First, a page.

National American Woman Suffrage Association
-Led by Susan B. Anthony and Carrie Chapman Catt
-campaigned door-to-door, rallied, and pressed for laws
-Led to women's suffrage (mostly in the West)
Carrie Chapman Catt
-Co-leader of NAWSA
-Most effective women's suffrage activist
-She wanted women to finally give up household duties and be equal to men in the eyes of the law
-Her "Winning Plan" was to get women's sufferage legal in 36 states (she needed 38 to get the amendment ratified). Women able to vote in those states would pressure the last two (which would be part of the south) to pass it as well
-With much difficulty, her plan succeeded and the 19th amendment was passed
-Popularized steel rails; he replaced the old iron tracks of the New York Central Railroad.
•Steel was safer and more economical since it could carry a heavier load.
-His monopolistic practices and considerable political influence led critics to call him a "robber baron."
National Women's Party
This union mocked Wilson, staged hunger strikes, and acted as "silent sentinels" outside the White House (they held signs that called Wilson a hypocrite)
-head of the National Women's Party
-She put forth The Equal Rights Amendment which would have given women complete equality to men, but it was never passed
-A businessman that got while taking advantage of others like the poor or smaller businesses
-One way they would do this was to pay
drive out competitors by lowering prices
-Once they controlled the entire industry, they
hiked up the prices crazy high
-*They were responsible for keeping poor people from earning money due to their extremely high prices. The term "robber baron" also shows the public's growing contempt for the wealthy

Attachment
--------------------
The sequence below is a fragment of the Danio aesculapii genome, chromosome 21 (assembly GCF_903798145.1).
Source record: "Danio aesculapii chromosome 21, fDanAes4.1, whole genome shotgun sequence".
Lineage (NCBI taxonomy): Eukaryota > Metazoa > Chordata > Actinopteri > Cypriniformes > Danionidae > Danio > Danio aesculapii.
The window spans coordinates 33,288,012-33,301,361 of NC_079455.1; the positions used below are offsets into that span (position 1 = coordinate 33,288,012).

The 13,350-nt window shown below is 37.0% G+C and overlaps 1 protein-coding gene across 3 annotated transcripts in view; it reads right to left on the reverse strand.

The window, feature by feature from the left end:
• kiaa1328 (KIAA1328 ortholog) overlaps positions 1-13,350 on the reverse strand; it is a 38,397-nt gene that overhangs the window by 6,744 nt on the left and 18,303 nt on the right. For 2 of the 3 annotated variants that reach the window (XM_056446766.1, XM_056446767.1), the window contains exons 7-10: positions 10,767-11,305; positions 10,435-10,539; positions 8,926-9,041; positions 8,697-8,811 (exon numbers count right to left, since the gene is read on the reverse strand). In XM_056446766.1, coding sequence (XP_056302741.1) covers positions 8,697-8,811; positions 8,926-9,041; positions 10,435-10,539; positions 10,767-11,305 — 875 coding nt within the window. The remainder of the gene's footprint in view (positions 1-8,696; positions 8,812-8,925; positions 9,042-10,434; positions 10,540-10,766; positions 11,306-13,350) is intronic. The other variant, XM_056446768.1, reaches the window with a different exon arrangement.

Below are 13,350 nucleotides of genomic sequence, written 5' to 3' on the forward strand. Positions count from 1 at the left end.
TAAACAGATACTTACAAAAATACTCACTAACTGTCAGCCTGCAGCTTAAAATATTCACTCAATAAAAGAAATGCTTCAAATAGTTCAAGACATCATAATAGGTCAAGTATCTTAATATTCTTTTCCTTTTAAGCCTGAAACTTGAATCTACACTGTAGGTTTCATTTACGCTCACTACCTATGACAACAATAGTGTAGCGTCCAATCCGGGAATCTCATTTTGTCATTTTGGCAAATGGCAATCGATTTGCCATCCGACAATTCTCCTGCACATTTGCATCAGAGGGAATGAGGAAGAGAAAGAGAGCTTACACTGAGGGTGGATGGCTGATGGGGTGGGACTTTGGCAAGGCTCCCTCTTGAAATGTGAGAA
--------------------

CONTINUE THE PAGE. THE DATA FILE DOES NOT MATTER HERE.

-McKinley's former VP who became the youngest president
-Extroverted and brash
-Square Deal: focused on regulating big businesses and protecting workers
-Hepburn Act: gave the government control over the shipping rates of railroads
-Meat Inspection Act: ensured sanitary meat production
-Pure Food and Drug Act: ensured that foods had proper packaging
-Arbitration: process in which a neutral outside third party resolves a government dispute
-U.S. Forest Service: protect forest/ national parks from excessive development
Interstate Commerce Act
Prohibited rebates and pools; required railroads to publish their rates openly
-It was the
large-scale legislation passed by the federal government to
in the interest of society
Created the Interstate Commerce Commission
to enforce and administer the act
Roosevelt's progressive political policy that favored heavy government intervention in order to assure social justice
-invented by Alexander Graham Bell
-allowed people (and more importantly businesses) to connect and form communities over long distances
-gave women more jobs (operators)
-A Scottish immigrant who went on to take over America's
-One of the three quintessential "captains of industry" (Carnegie, Rockefeller, Morgan)
-invented "vertical integration"
-first to use the
(turned iron into steel which led to the invention of skyscrapers)
-Created the saying "Gospel of Wealth" (philanthropy)
Roosevelt's fight for the "three C's"
Led to the creation of the Department of Commerce and Labor, The Bureau of Corporations, the Newlands Reclamation Act
-Rockefeller's very large oil company
Standard Oil produced a quality product at a cheap price that fueled important economies home and abroad
(large scale production/distribution)
the first trust!
Northern Securities Company
-a company owned by J.P. Morgan that achieved a monopoly on railroads
-Roosevelt broke it up, which gave him the nickname "trustbuster"
-Owned a Wall Street banking house which financed the reorganization of railroads, insurance companies, and banks.
-In 1901, he launched the enlarged United States Steel Corporation.
a. It was a combination of Carnegie's holdings and stocks
b. Corporation capitalized at $1.4 billion making it
America's first billion-dollar corporation
-"Interlocking directorates" were organized by J. P. Morgan